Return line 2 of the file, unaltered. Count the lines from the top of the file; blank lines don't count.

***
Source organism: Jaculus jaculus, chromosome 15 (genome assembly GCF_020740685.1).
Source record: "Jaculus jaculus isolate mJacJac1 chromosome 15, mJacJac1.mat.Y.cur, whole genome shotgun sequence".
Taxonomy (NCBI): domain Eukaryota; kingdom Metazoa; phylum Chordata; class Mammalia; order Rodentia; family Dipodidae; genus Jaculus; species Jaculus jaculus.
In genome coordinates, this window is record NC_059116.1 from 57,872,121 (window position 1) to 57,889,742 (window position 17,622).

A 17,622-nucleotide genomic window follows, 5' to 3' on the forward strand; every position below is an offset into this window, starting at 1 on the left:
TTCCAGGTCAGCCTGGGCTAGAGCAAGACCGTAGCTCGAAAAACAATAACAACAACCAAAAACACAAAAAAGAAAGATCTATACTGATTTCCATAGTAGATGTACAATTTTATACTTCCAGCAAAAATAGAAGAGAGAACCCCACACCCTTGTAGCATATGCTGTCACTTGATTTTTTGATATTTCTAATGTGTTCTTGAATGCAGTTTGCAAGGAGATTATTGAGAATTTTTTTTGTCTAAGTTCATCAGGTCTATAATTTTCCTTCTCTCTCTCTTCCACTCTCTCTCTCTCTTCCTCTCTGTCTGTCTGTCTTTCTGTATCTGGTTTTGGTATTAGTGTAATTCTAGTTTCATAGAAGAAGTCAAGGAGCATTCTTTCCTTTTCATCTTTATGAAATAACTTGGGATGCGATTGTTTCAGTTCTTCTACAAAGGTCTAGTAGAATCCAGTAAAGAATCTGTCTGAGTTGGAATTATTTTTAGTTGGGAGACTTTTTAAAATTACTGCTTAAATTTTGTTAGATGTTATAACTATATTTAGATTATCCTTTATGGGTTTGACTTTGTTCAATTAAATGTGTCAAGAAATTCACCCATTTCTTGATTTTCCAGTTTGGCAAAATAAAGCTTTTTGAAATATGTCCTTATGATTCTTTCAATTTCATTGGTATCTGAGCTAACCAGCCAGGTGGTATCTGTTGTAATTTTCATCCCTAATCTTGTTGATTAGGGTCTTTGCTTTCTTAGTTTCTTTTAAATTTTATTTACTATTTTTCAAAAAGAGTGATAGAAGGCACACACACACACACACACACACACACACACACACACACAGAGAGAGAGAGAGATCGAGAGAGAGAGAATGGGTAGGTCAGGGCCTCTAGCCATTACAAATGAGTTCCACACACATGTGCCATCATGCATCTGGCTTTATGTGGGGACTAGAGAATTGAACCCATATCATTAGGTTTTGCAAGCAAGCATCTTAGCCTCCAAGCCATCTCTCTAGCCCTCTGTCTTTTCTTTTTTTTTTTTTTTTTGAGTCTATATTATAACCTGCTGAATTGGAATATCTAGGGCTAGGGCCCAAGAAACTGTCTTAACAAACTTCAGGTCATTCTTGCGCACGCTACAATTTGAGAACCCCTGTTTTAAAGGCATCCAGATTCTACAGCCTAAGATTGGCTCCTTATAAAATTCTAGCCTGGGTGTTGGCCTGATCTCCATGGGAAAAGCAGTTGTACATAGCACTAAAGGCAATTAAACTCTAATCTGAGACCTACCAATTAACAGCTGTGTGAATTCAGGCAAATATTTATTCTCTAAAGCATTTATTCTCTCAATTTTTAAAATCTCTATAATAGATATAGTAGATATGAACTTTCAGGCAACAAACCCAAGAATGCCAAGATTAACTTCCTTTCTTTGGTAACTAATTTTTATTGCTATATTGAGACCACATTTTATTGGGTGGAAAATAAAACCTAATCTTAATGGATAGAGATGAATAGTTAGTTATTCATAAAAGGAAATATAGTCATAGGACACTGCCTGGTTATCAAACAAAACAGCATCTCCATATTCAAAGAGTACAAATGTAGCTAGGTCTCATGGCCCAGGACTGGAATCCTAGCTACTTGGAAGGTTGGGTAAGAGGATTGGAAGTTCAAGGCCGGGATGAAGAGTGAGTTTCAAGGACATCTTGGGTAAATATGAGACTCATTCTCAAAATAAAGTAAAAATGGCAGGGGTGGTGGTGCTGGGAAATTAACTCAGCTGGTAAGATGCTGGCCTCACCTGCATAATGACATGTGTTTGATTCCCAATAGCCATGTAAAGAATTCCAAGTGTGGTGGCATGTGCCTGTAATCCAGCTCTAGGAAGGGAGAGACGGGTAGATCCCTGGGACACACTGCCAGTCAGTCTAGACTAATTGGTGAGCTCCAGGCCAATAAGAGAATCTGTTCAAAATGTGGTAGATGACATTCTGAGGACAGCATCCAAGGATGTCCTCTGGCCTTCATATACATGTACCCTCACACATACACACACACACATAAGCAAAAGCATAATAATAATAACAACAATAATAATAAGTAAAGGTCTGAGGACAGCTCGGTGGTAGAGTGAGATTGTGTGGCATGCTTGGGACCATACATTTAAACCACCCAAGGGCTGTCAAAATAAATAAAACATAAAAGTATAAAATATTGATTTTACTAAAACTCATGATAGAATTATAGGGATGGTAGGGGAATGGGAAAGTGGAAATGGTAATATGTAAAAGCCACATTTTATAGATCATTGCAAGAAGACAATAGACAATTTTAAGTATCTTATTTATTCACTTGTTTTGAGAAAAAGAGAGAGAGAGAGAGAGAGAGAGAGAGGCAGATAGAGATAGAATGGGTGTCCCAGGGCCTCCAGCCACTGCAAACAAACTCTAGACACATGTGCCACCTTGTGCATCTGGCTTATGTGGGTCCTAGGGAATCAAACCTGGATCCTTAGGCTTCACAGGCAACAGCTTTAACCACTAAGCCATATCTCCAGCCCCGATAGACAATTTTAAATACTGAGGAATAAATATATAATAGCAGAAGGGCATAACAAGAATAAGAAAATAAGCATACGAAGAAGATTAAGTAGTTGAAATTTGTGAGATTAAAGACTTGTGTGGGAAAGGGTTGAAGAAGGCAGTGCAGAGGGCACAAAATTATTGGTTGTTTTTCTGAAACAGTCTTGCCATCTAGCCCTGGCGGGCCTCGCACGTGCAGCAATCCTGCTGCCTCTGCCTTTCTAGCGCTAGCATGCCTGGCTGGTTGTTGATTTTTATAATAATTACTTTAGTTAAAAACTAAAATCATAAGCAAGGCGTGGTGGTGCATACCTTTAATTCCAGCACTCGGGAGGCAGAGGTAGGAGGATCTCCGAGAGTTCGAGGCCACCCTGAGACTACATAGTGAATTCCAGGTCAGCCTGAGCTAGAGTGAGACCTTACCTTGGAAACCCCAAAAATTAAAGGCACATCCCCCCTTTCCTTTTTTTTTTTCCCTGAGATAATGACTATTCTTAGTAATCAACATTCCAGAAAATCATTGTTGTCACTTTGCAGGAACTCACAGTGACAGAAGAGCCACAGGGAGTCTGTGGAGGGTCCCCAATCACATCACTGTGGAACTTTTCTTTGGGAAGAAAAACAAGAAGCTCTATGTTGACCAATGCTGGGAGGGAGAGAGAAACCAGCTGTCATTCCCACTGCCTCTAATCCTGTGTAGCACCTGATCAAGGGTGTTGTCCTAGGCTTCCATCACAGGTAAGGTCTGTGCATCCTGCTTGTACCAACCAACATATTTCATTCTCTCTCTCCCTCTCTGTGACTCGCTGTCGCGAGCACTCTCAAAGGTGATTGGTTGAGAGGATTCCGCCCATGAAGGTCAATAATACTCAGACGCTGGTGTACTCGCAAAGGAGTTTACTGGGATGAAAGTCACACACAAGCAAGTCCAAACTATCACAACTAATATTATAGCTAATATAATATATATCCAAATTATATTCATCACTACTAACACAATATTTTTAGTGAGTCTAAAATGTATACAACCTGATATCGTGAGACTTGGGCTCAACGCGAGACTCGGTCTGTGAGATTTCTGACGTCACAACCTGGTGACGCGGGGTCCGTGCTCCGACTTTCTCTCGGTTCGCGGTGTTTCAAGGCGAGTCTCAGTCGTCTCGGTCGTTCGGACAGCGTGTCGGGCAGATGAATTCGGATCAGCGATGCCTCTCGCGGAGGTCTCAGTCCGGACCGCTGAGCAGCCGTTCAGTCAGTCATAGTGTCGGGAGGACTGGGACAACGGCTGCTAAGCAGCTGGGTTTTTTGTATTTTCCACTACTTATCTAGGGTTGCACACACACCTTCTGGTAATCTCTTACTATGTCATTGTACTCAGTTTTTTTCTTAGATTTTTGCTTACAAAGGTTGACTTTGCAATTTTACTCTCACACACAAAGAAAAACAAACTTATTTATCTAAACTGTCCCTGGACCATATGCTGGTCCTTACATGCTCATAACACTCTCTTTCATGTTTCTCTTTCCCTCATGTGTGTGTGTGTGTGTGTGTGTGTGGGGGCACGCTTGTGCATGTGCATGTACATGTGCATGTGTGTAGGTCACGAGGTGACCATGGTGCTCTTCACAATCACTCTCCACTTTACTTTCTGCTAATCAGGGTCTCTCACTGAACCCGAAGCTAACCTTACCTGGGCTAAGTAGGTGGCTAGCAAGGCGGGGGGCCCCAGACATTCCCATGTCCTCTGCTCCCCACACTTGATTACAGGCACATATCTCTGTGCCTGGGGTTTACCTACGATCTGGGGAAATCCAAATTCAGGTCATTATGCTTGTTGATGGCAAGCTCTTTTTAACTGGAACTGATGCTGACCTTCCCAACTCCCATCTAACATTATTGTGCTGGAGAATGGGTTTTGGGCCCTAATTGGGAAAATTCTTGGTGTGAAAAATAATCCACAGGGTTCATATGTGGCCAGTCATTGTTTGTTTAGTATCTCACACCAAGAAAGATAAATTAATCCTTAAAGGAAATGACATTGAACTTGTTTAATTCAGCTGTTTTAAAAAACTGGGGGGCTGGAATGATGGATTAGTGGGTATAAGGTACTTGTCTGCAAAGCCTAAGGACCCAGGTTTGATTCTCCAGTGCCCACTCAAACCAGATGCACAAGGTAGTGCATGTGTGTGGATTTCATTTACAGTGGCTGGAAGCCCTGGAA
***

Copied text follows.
Source record: "Jaculus jaculus isolate mJacJac1 chromosome 15, mJacJac1.mat.Y.cur, whole genome shotgun sequence".